I've learned from my own personal experience when anyone constantly condemns and chews at something he personally hates (in your case, Hitler, the Roman Catholic Church), it is just a case of jealousy, pure and simple. Merry Christmas, Rosenberger, under whichever rock you are.

Alice Willes
Arlington Heights


The letter by one Joe Rosenberger of Buffalo Grove is rather infuriating. I only wonder if a newspaper should print such a bigoted letter. It reeks with half-truths. If this man were anti-semitic or a racist, his letter would either be "filed" or ignored. Why was this man allowed to take all those "cheap shots" in his obviously anti-Catholic letter. ...

Sex, common sense and progress are areas where the church admits backward ideas, but in the past 10 years the church has come a long way and maybe even has a long way to go, but it is aimed in the right direction. ...

Frank Vito


I was not aware that God was living in Buffalo Grove. After living in Prospect Heights for 20 years I have been enlightened by the "words of wisdom" from Joe Rosenberg. Such statements, as made by him in the Fencepost on Dec. 5. are food for war — the Catholic Church has not professed common sense, has never spoken on sex, nor made any progress since its inception? Where have you been Mr. Rosenberger? I would like to respond to the issues you brought to the readers of The Herald.

Did you not know that Catholic priests are among the finest sex counselors in the world? Has not the Catholic Church demonstrated sound, ordinary sense and progress in the changes and strides they have made over the past century? You sincerely believe that the Catholic Church's stand on abortion is stupid and backward? ...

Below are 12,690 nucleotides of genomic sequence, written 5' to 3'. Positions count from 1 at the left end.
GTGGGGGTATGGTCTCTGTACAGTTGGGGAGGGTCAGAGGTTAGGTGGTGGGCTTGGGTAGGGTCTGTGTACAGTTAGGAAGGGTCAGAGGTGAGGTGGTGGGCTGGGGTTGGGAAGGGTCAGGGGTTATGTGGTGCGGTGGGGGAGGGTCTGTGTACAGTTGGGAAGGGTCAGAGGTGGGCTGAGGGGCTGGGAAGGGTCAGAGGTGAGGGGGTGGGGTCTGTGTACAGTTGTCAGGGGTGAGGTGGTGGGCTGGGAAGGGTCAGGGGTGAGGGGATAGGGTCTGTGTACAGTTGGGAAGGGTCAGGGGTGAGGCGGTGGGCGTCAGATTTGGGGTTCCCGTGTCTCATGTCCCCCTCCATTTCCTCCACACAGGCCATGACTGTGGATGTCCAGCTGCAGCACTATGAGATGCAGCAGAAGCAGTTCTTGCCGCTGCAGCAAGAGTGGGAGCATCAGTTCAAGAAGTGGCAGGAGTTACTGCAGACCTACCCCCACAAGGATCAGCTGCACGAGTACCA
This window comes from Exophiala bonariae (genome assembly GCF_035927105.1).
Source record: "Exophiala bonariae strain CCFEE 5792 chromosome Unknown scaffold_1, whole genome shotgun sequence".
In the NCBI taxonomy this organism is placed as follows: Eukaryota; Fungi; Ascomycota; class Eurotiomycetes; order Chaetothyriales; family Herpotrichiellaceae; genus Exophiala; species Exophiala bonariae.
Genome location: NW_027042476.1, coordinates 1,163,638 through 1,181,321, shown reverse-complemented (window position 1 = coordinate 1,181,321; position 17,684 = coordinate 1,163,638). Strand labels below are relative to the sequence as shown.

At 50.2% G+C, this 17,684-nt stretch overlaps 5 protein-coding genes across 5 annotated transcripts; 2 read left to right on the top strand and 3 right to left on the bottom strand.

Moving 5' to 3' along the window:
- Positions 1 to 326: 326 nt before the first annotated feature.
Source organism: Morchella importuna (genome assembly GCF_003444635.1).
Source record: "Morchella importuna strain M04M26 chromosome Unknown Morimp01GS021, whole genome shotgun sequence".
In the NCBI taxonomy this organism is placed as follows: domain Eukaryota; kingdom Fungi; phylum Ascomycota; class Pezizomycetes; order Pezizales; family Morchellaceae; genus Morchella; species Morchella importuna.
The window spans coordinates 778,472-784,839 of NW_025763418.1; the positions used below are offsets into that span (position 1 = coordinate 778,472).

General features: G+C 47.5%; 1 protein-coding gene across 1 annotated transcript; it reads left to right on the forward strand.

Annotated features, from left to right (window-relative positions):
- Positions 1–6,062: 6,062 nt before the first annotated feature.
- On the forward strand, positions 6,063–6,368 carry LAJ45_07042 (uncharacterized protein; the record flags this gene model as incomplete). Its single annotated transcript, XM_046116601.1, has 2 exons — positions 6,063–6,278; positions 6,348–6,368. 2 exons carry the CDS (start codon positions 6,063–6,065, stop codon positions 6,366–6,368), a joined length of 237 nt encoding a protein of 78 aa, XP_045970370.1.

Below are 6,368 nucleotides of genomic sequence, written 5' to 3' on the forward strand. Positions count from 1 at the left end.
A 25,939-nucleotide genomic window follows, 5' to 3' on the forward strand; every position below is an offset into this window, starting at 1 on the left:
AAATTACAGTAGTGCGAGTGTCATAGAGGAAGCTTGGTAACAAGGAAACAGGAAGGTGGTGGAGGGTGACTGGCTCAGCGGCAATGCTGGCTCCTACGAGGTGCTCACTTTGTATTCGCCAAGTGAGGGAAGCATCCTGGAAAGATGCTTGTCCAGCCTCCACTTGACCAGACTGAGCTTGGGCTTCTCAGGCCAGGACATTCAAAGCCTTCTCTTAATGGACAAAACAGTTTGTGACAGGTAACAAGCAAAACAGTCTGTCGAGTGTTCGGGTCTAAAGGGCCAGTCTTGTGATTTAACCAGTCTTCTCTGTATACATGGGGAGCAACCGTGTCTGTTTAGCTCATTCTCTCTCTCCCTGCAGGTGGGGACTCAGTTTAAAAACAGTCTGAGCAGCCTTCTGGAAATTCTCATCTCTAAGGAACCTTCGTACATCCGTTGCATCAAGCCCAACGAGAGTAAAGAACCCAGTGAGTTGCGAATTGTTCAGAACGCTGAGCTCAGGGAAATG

It is people like you who breed contempt, not the Catholic Church, and it is people like you that will destroy the body of the American society!

Marilyn J. Schneider, R.N.
Prospect Heights
Manager, Surgery and Recovery Room
Holy Family Hospital
Des Plaines


It was refreshing to read Mr. Rosenberger's recent letter criticizing the Catholic Church's 15th century philosophies.

If enlightened-thinking, open-minded Catholics would stop and think about it, their goals are similar to those who devote time and effort to controlling our runaway population problems.

Both parties might violently disagree on abortion, but both should agree that the best possible solution would be to have no unwanted pregnancies.

Taking the next logical step, how could this be accomplished? Obviously by instituting meaningful, explicit sex and contraceptive education courses in our schools.

Yet those same people (Right-to-Life, etc.) who profess such concern over mother-with-child after-the-fact situations are the ones who yell the loudest when meaningful sex education courses are considered for local school curriculums.

Taking this a few steps further in one jump, those Americans who are not religious had better begin speaking up and asserting their views.

Those who do not believe in religious mumbo-jumbo (and recent statistics show 112.3 million Americans currently do not attend church at all) are going to have to decide whether they want to continue supporting churches.

That's right, even if you don't attend, you're still paying for it.

ITEM: U.S. churches' total real estate (tax-exempt) wealth is estimated between $80 billion and $103 billion — this exceeds combined assets of the nation's 10 largest industrial corporations.

ITEM: U.S. churches' gross (non-taxable) revenue is greater than the combined income, after taxes, of General Motors, AT&T, Standard Oil, Ford, Texaco and Sears.

ITEM: Roman Catholic assets and real estate holdings in the United States exceed the combined assets and holdings of Standard Oil, AT&T and U.S. Steel.

ITEM: Churches commonly use an ingenious (but not illegal) scheme known as leaseback to share their tax-exempt status with private enterprise business.

Guess what? All the monies that are not collected on church properties, church leaseback schemes with businesses and other goodies like church-owned retirement homes come out of your pocket. You pay these uncollected monies. Think about it.

Jim Peterson
Hoffman Estates